This village is situated at the head of Bear Valley and is distant in a due west line twenty five miles from Colusa. A great deal of the land around Leesville is low and kept wet till late in the spring, by the seepage from the hills on either side. The low land is well set with fine grass. The soil is of the best, and produces almost anything the farmers in the valley choose to raise. The stages for the springs in Lake County pass here and make connections with the stage for Cook's Springs, eight miles distant. There is a good hotel here, with comfortable accommodations; also a postoffice, express office, one general store, a large livery stable and several shops so indispensable to a farming community.

BUTTE CITY.

This place was the only one in the county laid out on the eastern side of the river. It is located about five miles above Princeton, on the opposite side of the Sacramento. The land in the vicinity is all very rich, and most of it will produce grain crops with very little rain. The river is crossed here by a ferry. It contains a church edifice, public school, a hotel, two general merchandise stores, a large warehouse, one saloon and one blacksmith shop.

PRINCETON.

This place, located on the west bank of the Sacramento, is one of the oldest in point of settlement. Dr. A. Lull, a California pioneer of the year 1850, gave to it the name of Princeton, when seeking to have a postoffice established for this locality. The first postmaster was a Mr. Arnet. Henry Vansycle opened the first store and Dr. Lull, assisted by Will S. Green, laid out the first road on the east side of the river running direct to Marysville. As it was once the thoroughfare of the freight current from Colusa to Shasta, and as afterwards from here was shipped the wheat from the plains back of it, it was necessarily a bustling, thriving little village. It is in the heart of a prosperous agricultural region and evidences of wealth, comfort and social enjoyment are observed on every hand. It is located fourteen miles north of Colusa and on the daily stage route from Norman to Butte City. A ferry here affords communication with the east side of the Sacramento. The M. E. Church South has a very nice edifice and a $4,000 schoolhouse is characteristic of the intelligence of its people. This place contains a hotel, one saloon, two blacksmith shops and a general store.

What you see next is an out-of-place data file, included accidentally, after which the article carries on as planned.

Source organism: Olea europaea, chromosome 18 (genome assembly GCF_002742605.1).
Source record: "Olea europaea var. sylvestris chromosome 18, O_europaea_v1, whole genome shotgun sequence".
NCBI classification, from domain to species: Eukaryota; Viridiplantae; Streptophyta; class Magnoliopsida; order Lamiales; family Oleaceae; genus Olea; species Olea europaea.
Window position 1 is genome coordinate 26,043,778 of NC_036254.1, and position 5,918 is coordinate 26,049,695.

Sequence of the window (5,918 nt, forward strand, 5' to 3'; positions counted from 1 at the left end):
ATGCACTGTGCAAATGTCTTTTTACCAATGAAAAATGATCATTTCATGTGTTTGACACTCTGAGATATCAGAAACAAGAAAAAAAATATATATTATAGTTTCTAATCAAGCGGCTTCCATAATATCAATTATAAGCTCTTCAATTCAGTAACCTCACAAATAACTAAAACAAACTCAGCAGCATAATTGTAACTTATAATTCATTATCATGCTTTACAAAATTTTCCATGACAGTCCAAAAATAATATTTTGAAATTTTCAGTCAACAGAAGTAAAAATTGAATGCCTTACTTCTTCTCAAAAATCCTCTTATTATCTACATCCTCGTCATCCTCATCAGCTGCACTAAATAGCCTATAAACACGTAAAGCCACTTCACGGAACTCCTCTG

JACINTO.

This hamlet is located on the celebrated Glenn estate, twenty seven miles above Colusa. It is the home of the Glenn family. As the cultivated lands of this estate embrace an area of over fifty thousand acres and is the largest farm in the United States, the little village located thereon and called Jacinto, represents the business of this farm and is a supply center for all the wants thereof. It contains a hotel, a large general store for the accommodation of the employes of the ranch, several blacksmith shops, a butcher shop and several immense grain warehouses. As to the magnitude of the business and work transacted at Jacinto, some idea may be gleaned by bearing in mind the fact that from two to three hundred men find employment on the ranch and eight hundred mules are required to put in and harvest the wheat.